ISLAMABAD, Pakistan — The U.S. drone strike that killed the head of the Pakistani Taliban drew expressions of outrage from political officials here Saturday, capped by a public rebuke of the Obama administration.
A day after three missiles were fired into a vehicle in northwestern Pakistan, senior Pakistani Taliban members confirmed Saturday that Hakimullah Mehsud and four others had been killed in the attack, a major victory in the decade-old U.S. campaign targeting Islamist militants. But after they had buried their former chief, Pakistani Taliban leaders began to regroup, vowing retaliatory strikes against U.S. interests.
With security heightened across Pakistan, the sharpest effect so far has been the derailment, at least temporarily, of Prime Minister Nawaz Sharif’s efforts to engage Mehsud and other Taliban leaders in peace talks. In an angry, hour-long, televised news conference Saturday, Interior Minister Chaudhry Nisar Ali Khan accused the United States of “ambushing” the Sharif government’s efforts by authorizing the strike.
“The government of Pakistan does not see the drone attack as an attack on an individual, but as an attack on the peace process,” he said.
After Khan spoke, Pakistan’s Foreign Ministry lodged a formal protest with U.S. Ambassador Richard G. Olson, saying the attack had violated Pakistan’s sovereignty. The Foreign Ministry also plans to protest to the five permanent members of the U.N. Security Council.
When Sharif returns here after spending the weekend in London, he and his national security team will reexamine “the entire perspective” of future relations with the United States, including NATO’s use of Pakistani highways to transport equipment to and from Afghanistan, Khan said.
U.S. officials had no immediate comment Saturday, although a White House official noted Friday that Mehsud was linked to a 2010 plot to bomb Times Square in New York.
Mehsud, who Taliban leaders said was buried early Saturday in North Waziristan, was also implicated in a 2009 attack on a CIA outpost in eastern Afghanistan that killed seven Americans. The United States posted a $5 million bounty for him, as well as for another senior Pakistani Taliban leader, Wali ur-Rehman, who was killed in a drone strike in May.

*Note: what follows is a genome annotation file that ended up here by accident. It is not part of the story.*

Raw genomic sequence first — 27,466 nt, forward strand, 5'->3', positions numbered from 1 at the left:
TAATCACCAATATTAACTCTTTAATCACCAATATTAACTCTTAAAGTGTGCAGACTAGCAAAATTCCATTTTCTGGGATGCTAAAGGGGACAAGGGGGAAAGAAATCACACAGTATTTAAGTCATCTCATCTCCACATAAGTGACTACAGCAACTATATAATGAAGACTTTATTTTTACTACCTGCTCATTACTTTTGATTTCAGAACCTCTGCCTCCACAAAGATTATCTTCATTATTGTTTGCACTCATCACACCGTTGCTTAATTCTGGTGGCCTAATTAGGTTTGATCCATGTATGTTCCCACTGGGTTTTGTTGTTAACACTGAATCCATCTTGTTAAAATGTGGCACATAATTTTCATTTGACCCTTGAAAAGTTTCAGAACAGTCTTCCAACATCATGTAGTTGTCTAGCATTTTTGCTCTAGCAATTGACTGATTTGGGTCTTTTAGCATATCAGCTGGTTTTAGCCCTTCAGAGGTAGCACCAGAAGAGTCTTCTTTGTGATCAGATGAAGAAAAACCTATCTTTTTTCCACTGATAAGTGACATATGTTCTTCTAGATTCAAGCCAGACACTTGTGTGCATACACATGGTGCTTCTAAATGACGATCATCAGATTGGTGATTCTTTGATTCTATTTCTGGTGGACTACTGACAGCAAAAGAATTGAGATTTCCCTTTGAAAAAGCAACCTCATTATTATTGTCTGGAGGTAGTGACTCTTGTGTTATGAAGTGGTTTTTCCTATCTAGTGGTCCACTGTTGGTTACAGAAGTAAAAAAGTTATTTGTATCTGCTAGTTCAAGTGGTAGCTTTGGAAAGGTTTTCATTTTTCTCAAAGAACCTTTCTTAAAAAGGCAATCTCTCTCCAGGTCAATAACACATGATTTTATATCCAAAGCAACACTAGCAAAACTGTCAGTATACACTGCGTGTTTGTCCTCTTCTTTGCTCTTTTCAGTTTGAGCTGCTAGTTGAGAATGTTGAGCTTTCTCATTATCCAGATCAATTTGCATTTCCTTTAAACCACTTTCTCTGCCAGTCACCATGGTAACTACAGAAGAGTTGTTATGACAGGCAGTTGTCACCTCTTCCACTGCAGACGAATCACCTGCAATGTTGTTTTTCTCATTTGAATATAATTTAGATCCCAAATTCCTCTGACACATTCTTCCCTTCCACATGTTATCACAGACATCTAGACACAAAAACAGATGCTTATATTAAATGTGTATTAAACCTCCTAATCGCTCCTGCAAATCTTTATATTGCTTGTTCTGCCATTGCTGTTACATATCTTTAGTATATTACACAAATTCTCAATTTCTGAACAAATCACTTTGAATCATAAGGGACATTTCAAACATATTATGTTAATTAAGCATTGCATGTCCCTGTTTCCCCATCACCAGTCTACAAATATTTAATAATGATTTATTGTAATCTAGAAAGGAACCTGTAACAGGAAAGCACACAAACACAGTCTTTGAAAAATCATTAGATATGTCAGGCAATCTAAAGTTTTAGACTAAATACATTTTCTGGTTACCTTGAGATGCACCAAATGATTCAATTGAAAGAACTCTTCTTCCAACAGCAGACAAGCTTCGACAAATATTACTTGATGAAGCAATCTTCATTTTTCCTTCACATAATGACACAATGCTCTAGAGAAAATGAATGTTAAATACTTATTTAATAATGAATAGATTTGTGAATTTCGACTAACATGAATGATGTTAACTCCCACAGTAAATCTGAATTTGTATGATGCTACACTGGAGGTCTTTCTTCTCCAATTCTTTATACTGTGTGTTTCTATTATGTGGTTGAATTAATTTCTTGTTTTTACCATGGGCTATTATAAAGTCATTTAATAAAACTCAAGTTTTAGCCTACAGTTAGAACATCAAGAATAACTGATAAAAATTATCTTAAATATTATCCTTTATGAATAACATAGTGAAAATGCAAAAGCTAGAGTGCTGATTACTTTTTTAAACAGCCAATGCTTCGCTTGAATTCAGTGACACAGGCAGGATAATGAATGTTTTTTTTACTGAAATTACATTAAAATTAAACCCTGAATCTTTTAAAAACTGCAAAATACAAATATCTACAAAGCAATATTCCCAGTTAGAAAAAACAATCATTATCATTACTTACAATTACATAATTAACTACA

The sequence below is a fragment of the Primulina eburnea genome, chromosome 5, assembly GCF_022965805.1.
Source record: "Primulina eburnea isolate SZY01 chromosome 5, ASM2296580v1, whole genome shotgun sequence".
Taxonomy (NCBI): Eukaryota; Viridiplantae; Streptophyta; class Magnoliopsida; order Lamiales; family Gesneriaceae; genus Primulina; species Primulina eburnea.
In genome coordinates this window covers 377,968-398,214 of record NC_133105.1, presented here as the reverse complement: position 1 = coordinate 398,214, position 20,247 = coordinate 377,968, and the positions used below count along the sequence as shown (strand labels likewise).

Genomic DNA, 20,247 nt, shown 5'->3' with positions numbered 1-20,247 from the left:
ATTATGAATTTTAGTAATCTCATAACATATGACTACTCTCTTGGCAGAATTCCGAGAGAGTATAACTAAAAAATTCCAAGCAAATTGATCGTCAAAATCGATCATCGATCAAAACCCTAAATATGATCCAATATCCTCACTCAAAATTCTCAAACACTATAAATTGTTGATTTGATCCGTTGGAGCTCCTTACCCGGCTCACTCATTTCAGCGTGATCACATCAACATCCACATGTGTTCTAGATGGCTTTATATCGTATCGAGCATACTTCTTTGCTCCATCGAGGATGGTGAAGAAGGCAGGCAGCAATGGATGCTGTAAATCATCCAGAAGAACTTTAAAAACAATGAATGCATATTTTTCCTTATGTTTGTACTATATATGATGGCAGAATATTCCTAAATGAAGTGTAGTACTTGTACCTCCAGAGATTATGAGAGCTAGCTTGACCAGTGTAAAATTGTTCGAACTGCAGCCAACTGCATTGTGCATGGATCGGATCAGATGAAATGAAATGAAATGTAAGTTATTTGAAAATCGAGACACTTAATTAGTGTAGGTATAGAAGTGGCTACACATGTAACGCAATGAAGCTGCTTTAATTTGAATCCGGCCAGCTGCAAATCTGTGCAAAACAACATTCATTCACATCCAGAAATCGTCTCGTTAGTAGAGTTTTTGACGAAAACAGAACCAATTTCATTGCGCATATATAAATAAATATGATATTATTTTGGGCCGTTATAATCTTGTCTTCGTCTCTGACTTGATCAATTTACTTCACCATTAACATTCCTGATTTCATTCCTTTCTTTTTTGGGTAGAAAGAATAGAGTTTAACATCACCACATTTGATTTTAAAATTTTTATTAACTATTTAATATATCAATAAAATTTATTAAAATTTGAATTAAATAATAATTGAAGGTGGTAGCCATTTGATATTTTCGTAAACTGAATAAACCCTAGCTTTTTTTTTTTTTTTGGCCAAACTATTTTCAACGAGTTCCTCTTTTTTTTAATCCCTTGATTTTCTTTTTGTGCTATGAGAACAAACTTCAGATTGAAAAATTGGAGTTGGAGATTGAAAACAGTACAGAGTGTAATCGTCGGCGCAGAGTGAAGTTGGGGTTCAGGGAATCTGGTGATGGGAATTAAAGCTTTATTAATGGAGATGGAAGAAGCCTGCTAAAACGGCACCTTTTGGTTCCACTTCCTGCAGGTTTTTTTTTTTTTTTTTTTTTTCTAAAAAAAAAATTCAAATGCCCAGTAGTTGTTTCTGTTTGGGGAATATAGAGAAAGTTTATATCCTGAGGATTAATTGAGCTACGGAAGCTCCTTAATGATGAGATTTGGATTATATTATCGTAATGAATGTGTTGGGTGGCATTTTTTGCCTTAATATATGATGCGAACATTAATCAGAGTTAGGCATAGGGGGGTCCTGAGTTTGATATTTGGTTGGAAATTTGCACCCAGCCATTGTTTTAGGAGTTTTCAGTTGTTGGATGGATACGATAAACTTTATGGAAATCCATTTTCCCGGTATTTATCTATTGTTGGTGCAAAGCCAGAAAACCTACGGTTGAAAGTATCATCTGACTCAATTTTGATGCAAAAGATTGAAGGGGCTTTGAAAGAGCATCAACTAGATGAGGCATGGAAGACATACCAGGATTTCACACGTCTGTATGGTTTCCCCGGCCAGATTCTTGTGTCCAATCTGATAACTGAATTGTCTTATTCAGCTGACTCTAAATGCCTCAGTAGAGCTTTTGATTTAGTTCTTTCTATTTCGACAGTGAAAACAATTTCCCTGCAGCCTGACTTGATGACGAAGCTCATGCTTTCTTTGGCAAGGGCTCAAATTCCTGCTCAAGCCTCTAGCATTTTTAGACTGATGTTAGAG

Several analysts said those killings represent a major setback for the militant group, which is composed of dozens of factions and is loosely affiliated with al-Qaeda, as well as with the Afghan Taliban.
But Pakistani Taliban leaders met Saturday to try to select a new leader and shake off suggestions that Mehsud’s death will have a lasting impact on the group.
Some Taliban officials said that Khan Said, the group’s second-in-command, has emerged as a front-runner to succeed Mehsud. But two Taliban members who spoke on the condition of anonymity said the group has decided to appoint Sheheryar Mehsud, a little-known 33-year-old militant who has fought in both Kashmir and Afghanistan, as its temporary leader.
Other officials said that a final decision could come as early as Sunday.
Saifullah Mehsud of the Islamabad-based FATA Research Center, which investigates terrorism organizations, said that whoever is chosen is likely to be less rigid than Hakimullah Mehsud, who was controversial even among Taliban sympathizers for authorizing attacks on civilians.
“The first reaction [from the Pakistani Taliban] is going to be one of retaliation, and they will want revenge, and they may call off the peace talks, but in the long run, having a figure like him not being around is going to make it easier for all parties involved,” Saifullah Mehsud said.
Several Pakistani cities, including the capital, Islamabad, were on high alert Saturday, and an Interior Ministry official said additional precautions were being taken around diplomatic compounds.
“Every drop of Hakimullah’s blood will turn into a suicide bomber,” Azam Tariq, a local Taliban spokesman, told reporters in South Waziristan.
Khan, the interior minister, blamed the United States for Pakistan’s security problems, saying that the drone campaign is fueling instability in the country. He said Sharif had asked Obama during a White House meeting last month for assurances that the United States would not interfere in the planned talks with the Taliban.
“Is this how you support the dialogue?” Khan said. “One day before discussions are supposed to start, you take out the leader who was supposed to talk?”
Also expressing outrage, the chief political leader of the northwestern province of Khyber Pakhtunkhwa said Saturday that he will immediately press for a blockade of NATO supply routes through Pakistan.
“We will not allow it. Even if our government falls, then let it be so,” said Imran Khan, the leader of the Movement for Justice party, which heads the local government in Khyber Pakhtunkhwa, a main route for NATO convoys to and from Afghanistan.
But Zahid Hussain, a military analyst based in Islamabad, said that much of Pakistan’s military and political establishment is privately “quite happy” that the country’s “No. 1 most-wanted man” is dead. Neither the military nor the powerful intelligence service commented on Hakimullah Mehsud’s death Saturday.
“They knew the peace talks were never going to go anywhere,” Hussain said.
Haq Nawaz Khan, Shaiq Hussain and Saleem Mehsud contributed to this report.